International Review of Economics and Finance, 9 (2000) 387–415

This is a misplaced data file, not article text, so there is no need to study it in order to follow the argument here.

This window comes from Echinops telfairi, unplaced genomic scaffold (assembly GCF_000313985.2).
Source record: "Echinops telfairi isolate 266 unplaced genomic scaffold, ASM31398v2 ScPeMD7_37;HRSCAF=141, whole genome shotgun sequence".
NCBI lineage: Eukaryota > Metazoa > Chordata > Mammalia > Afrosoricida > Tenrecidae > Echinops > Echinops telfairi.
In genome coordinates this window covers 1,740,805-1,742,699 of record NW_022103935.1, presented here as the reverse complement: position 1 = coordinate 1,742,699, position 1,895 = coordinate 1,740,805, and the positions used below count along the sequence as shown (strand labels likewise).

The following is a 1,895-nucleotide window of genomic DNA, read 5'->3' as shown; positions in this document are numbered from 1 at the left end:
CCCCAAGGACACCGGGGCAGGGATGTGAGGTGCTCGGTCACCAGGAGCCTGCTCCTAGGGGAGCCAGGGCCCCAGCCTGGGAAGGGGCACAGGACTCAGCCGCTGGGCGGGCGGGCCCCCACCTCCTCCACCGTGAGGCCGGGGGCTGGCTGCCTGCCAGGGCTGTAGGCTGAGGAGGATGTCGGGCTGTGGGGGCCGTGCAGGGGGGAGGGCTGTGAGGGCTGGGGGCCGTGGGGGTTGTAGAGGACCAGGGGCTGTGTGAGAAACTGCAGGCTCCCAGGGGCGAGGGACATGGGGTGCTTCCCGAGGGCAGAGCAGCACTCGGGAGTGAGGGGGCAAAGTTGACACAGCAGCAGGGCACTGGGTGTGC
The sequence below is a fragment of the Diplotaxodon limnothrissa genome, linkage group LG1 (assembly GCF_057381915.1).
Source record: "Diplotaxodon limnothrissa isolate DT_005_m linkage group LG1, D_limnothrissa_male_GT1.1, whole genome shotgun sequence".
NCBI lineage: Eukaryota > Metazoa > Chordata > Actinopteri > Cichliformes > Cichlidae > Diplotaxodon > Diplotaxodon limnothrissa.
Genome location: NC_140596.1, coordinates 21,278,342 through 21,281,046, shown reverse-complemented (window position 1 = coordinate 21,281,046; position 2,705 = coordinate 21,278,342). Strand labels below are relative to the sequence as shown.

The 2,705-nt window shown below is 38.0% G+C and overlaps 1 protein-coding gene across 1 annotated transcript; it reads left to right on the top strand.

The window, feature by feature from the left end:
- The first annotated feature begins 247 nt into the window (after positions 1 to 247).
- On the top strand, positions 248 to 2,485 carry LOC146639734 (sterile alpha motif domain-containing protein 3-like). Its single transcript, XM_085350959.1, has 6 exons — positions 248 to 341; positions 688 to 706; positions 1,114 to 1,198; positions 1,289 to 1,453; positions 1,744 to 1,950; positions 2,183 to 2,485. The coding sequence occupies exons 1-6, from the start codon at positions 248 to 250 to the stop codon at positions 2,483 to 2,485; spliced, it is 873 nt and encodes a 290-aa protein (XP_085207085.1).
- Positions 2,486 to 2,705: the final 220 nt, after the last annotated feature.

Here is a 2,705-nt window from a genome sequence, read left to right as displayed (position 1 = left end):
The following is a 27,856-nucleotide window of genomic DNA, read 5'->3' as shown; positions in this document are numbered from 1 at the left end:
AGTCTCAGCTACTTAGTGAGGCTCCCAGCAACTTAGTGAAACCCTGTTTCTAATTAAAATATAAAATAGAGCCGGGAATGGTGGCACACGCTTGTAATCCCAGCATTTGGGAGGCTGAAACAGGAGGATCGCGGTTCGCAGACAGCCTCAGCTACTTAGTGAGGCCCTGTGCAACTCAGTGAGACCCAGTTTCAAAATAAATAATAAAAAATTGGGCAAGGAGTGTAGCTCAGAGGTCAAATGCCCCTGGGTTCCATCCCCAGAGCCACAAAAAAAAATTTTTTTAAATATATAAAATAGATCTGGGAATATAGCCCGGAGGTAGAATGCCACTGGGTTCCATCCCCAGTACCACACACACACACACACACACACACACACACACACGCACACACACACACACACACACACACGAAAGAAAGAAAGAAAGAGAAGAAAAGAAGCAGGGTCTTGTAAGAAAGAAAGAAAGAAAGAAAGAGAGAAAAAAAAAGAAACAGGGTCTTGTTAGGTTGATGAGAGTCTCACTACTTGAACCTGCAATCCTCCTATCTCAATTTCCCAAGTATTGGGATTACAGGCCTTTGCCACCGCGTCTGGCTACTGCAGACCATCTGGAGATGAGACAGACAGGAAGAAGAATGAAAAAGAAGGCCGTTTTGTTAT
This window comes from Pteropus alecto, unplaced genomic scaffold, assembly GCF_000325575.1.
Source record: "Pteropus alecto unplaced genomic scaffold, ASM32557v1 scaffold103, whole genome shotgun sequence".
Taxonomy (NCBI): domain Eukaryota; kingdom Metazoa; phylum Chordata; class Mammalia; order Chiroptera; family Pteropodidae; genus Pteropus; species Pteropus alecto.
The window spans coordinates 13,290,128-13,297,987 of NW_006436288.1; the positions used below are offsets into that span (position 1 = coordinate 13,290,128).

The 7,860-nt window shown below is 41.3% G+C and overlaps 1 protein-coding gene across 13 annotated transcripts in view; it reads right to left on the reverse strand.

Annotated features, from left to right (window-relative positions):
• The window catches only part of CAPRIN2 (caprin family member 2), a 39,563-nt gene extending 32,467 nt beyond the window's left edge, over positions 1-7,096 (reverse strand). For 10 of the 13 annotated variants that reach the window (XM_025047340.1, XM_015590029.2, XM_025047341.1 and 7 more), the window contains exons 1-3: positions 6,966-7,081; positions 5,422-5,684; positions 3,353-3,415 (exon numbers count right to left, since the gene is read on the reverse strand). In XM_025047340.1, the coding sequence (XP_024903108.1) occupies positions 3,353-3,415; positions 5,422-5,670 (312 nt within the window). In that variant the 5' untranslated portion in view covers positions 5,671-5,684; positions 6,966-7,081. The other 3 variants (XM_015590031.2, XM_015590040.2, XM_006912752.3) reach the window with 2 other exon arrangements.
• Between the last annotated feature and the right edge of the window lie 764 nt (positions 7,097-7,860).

Since World War II, the United States has experienced two large booms on the stock market. During the first boom, which lasted from the late 1940s to the mid-1960s, stock returns were clearly leading real activity. Moreover, the evidence also suggests the existence of predictable return variations in the discount rate through time as a response to changing business conditions. Therefore, the first boom does not stand out as unusual because previous studies, such as Fama (1990) or Chen (1991), confirm these results for the whole period from the 1950s to the 1980s. But during the current boom, which started in the early 1980s, these results do not hold up any more. Stock returns do not seem to lead real activity and predictable return variations as a response to business conditions cannot be detected.